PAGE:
They also find it hard to appreciate the social cues and pleasure of communication. They do not understand language is a tool for conveying information to others. When they do use language it is generally used very literally with an idiosyncratic, sometimes pompous, choice of words and phrases and limited speech.


There are difficulties in the development of play and imagination, for example children do not develop creative “let’s pretend” play in the way other children do. They have a limited range of imaginative activities, possibly copied and pursued rigidly and repetitively.

Children and adults tend to focus on minor or trivial things around them – an earring rather than the person wearing it, the wheel of a toy rather than the car itself. They also tend to miss the point of pursuits involving words, such as social conversation, literature, especially fiction, and subtle verbal humour.

Repetitive behaviours

In addition to this triad, repetitive behaviour patterns are a notable feature, as is a resistance to changes in routine. People with autism spectrum disorders often become obsessed with particular objects or behaviours, focussing on them to the exclusion of everything else.

Sensory Issues

People with an Autism Spectrum Disorder may have “sensory issues” or a difference in sensory integration, where they can be either hyposensitive or hypersensitive to outside stimuli.

This means that a person can be very sensitive to particular sounds, light, smells and touch etc. Particular sensations may be very absorbing and pleasurable, others may be perceived as unbearably intense, stressful and even painful. The anticipation of such an experience can lead to extreme anxiety or panic. There may also be a lack of sensitivity and therefore response to pain. These type of experiences can often be very bewildering to parents, teachers and other ‘neurotypicals’.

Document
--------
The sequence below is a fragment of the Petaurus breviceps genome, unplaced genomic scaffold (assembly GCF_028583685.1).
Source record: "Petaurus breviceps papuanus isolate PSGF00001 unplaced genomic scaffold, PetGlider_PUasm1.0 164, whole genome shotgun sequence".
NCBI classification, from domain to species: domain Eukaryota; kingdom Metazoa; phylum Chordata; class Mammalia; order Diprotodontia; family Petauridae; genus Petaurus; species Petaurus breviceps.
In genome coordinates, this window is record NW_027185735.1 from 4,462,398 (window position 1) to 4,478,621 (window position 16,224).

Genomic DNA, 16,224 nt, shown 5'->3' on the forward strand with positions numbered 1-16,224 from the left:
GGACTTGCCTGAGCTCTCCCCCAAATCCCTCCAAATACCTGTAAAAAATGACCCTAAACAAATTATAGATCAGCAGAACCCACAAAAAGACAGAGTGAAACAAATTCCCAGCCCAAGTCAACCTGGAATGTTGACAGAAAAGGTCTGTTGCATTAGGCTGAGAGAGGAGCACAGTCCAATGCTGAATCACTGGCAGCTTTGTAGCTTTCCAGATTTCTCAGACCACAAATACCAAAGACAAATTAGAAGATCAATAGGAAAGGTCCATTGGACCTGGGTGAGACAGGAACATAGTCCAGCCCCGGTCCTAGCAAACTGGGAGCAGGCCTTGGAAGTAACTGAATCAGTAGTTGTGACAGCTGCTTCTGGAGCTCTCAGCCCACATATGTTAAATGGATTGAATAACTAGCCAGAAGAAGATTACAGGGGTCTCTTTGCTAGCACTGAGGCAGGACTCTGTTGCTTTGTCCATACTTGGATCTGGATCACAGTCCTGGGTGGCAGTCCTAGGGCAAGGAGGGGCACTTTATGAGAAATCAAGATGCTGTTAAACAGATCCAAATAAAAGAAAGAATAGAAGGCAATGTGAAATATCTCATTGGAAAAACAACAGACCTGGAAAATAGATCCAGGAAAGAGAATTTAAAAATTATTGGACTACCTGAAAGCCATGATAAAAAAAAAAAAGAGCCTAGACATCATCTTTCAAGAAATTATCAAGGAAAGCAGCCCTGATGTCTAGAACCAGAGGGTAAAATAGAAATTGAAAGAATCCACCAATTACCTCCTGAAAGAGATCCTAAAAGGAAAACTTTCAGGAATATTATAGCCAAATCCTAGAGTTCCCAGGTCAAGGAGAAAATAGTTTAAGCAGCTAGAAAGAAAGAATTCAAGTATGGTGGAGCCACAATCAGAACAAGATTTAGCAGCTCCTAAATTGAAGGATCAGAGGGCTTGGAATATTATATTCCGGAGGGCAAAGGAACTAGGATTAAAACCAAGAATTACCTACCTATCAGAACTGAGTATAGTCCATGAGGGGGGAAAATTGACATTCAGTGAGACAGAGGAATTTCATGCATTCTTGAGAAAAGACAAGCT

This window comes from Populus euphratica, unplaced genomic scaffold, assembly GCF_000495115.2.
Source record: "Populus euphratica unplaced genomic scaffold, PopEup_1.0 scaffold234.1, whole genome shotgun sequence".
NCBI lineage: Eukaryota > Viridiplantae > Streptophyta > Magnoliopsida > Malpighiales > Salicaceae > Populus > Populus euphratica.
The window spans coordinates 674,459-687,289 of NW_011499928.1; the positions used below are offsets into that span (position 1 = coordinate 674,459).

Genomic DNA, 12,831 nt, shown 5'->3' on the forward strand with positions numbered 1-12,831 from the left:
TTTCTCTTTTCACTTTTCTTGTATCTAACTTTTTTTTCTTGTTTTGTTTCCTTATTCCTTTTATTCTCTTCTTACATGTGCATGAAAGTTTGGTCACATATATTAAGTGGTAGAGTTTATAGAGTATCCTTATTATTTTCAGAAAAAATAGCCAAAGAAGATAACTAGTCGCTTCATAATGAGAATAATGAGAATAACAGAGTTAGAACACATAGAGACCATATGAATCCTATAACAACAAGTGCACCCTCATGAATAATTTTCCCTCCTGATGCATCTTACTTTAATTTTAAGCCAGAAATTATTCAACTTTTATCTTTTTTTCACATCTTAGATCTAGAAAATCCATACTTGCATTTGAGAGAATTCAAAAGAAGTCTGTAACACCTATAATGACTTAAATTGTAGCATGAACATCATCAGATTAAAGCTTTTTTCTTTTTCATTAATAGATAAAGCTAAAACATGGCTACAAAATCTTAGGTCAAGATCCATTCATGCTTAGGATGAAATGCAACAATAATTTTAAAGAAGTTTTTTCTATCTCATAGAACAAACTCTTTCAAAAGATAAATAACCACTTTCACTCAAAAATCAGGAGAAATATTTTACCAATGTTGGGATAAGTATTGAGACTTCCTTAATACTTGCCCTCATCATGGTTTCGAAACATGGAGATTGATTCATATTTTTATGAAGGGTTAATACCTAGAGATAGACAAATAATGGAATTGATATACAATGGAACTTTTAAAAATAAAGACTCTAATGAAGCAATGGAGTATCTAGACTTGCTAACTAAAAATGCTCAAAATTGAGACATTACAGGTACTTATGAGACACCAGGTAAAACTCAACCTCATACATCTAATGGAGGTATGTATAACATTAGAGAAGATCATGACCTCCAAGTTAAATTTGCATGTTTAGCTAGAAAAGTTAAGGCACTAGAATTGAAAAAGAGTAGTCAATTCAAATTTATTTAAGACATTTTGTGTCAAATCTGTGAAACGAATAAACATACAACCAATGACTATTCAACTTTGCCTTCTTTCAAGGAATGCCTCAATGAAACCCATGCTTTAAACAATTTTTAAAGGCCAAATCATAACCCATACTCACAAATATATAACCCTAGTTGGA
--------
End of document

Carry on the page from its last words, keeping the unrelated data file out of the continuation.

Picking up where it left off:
Special abilities

Some people with autism spectrum disorders, who may be severely disabled in most ways, will sometimes display talent for learning areas such as music, mathematics or technology. Some have a remarkable memory for dates and things that particularly interest them.


Auditory Processing Disorder (APD) is a hearing disorder in which the ears process sound normally but the brain cannot always understand or ‘hear’.

Students who have difficulties in this area may have:

  • an inability to retain more than one or two items of information when presented orally
  • difficulty recalling information after a period of time, unless given specific support strategies
  • difficulty in recalling information in the correct sequence
  • visual/spatial strengths (learn better from charts, diagrams, videos, demonstrations and other visual materials)
  • a good visual memory (be able to visualise information and present it in the form of mind-maps, diagrams, charts, posters, illustrations)
  • kinaesthetic strengths (learn better when actively involved in a lesson through movement and touch).

Activities to develop auditory memory skills: (will benefit all children)

  • Repeat and use information – child asked to repeat a sequence of two or three colours and then thread beads or arrange cubes using that sequence.
  • Reciting action rhymes, songs and jingles. Use the actions to support the recall of key learning points.
  • Memory and sequencing songs – songs like Old Macdonald, Ten Green Bottles, One Man went to Mow.
  • Story recall and/or draw the main events in well-known, patterned stories e.g. Little Red Hen, The Gingerbread Man.
  • I went to market and I bought… – using real shopping items or pictures. Child has to recall the sequence of items bought.
  • Recall simple sequences – of personal experiences and events.